Bayfield tried to answer before halftime, but a drive stalled inside the Faith Christian 20, as Farmer was sacked twice in a row to turn it over on downs on the Eagles’ 44-yard line. The teams went into half with Faith Christian up 14-7.
The score would remain that way until the fourth quarter. Prior had an interception on defense for Bayfield in the third quarter on the Eagles’ first drive of the half.
Bayfield’s attempt to tie the game failed when the Wolverines tried a double-reverse on fourth down inside the Eagles’ 20. The pitch from speedy junior Dylan Hilliker to Prior was fumbled in the backfield, and the Eagles returned it all the way to midfield. Faith Christian would start on its own 33 after a penalty on the fumble return.
Bayfield’s defense forced the first Faith Christian punt of the game early in the fourth quarter. But the game changed for good when the Wolverines got the ball back.
Farmer was sacked inside his own 10 to set up third-and-13. Under pressure again, Farmer was intercepted by Abbott, who returned it for a Faith Christian touchdown to give the Eagles a 21-7 lead with 9:44 to play. Farmer finished the game 9-of-20 passing for 167 yards and the interception.
“They had good-sized defensive ends that created havoc for us,” Heide said. “We didn’t have a chance in the pass game because of their D-line.”
The Wolverines couldn’t get anything going on their next drive and punted it away with 8:20 to play. The Eagles turned the ball over on downs with 2:56 to play, and Bayfield had the ball on its own 28. After Farmer was nearly intercepted and then had to take a timeout that tested the emotions of the Wolverines’ players, he hit Hawkins on a 10-yard pass that Hawkins turned into a gain 69 yards, as he broke through tackles and ran up the Bayfield sideline before being taken down at the 3-yard line. One play later, Hawkins scored on a 3-yard touchdown run. The extra point was blocked, and the deficit was only 21-13.
Hawkins finished with 65 yards rushing on 15 carries to go with his one big reception.
Bayfield couldn’t get the onside kickoff, but it would get the ball back to the offense one more time. Faith Christian punted with 43 seconds to play. Hilliker had a decent return, but it was negated on a block in the back penalty. Still, the Wolverines had the ball on their own 12 with 32 seconds to play but no timeouts.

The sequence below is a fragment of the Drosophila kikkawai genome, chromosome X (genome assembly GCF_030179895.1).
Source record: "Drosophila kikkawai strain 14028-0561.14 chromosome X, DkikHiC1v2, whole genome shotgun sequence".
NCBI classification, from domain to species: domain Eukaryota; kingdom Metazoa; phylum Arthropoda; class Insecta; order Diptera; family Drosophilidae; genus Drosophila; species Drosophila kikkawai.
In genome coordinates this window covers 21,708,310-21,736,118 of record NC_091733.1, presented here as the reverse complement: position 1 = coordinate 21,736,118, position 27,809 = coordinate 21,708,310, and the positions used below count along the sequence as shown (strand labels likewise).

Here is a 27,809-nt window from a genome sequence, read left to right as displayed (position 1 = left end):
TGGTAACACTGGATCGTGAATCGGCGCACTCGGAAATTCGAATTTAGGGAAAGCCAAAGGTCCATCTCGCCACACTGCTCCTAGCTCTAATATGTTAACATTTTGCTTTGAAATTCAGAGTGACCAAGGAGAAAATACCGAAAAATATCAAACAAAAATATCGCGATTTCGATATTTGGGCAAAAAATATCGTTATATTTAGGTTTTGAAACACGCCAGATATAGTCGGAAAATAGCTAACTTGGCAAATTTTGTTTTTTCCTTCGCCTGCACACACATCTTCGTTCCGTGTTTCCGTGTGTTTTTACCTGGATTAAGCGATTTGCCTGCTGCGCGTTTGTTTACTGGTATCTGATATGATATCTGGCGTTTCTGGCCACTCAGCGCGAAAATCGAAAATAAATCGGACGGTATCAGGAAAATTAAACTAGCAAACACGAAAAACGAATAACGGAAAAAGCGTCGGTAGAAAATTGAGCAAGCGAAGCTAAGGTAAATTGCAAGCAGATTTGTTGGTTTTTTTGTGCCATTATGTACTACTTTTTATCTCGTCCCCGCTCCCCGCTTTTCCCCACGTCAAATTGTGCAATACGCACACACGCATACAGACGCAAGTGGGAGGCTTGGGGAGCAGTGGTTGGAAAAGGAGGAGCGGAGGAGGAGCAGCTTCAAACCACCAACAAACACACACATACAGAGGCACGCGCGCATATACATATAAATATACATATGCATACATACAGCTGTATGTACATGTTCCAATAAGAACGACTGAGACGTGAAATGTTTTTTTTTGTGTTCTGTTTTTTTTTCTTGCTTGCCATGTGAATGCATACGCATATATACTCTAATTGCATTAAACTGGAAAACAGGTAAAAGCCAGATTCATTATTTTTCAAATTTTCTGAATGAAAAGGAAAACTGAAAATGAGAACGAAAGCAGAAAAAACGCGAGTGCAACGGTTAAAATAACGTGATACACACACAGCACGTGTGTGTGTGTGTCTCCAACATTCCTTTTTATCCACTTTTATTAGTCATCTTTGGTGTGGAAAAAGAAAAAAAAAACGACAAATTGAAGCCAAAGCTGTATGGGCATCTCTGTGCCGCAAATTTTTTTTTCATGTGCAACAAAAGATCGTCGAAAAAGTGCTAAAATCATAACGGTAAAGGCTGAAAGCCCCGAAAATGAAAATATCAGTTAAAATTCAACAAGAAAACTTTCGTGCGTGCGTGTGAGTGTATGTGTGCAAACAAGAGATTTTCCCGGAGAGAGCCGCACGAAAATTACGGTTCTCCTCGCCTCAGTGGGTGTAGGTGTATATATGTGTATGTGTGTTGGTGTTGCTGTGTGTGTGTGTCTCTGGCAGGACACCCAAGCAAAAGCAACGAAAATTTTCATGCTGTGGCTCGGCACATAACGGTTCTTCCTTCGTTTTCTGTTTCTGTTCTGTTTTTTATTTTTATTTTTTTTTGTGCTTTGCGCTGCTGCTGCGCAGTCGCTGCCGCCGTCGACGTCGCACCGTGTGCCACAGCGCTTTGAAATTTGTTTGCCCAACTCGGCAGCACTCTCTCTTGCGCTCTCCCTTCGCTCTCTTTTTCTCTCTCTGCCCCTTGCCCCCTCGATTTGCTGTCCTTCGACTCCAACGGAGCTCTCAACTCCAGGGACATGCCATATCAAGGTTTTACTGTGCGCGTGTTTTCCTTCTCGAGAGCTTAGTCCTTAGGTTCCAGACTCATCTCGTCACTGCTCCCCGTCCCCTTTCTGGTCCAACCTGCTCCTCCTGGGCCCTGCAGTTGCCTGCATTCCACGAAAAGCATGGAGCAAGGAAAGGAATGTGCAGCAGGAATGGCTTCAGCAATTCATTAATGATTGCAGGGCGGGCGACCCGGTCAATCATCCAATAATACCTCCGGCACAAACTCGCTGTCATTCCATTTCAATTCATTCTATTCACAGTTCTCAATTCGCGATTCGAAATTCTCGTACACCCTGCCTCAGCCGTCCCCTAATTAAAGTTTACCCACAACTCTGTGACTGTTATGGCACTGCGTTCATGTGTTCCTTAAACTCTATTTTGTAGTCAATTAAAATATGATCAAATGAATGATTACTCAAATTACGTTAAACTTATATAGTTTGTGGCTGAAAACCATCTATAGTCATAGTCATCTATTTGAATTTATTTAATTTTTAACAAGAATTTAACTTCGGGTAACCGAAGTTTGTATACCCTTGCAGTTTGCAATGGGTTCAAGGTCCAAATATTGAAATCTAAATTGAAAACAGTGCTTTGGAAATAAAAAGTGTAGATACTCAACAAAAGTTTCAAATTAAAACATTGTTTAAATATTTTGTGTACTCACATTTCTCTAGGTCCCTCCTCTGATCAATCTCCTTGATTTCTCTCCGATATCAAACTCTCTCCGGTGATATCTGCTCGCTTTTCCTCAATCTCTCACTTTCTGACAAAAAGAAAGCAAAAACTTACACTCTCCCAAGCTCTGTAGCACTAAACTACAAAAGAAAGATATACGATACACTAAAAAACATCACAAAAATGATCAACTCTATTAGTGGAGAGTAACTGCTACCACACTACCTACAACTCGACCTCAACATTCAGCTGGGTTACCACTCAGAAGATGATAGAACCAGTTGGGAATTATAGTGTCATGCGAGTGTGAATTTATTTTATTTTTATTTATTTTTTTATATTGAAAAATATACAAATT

Bayfield tried a double pass. Farmer got the ball to Prior, who ran around in his own end zone looking for an open receiver. He eventually passed to Farmer, who was brought down immediately behind the line of scrimmage. Bayfield hurried to the line and got one more snap off, but an incomplete pass ended the game and sent Faith Christian to the semifinals.
“We didn’t quit to the bitter end,” Heide said. “The touchdown by (Hawkins), we really felt good and thought we’d get an onside kick. We didn’t get it.
“I’ll always remember this year as a stellar year, a great Intermountain League champion that made it to the quarterfinals.”
The Eagles will host No. 4 La Junta (11-0) in the semifinals next Saturday. On the other side of the bracket, No. 2 Resurrection Christian will face No. 6 Platte Valley.
“Big congrats to Faith Christian,” Heide said. “They are a good, hard team. They’ve had a big improvement from a year ago. They deserve to continue on.”
Bayfield will try to regroup and rebuild. It will enter next season still on a school record 24-game home winning streak and as the Class 2A Intermountain League’s four-time defending champions. The current players at BHS have never lost a league game.
The graduating players won 42 games for the Wolverines, three more than any other graduating class in history. The class also has the best winning percentage of any graduating class from Bayfield, and the team gave the school a fifth consecutive playoff berth for the first time in history.
“I wanted to give these boys and their parents and our home fans one more victory, one more home game,” Heide said. “Personally, I feel let down that I couldn’t give all these people and players who have given us so much one more home game at least. It didn’t happen, but I couldn’t be more proud of how the guys played. To go 42-5 over the last four years, I love everyone for it.”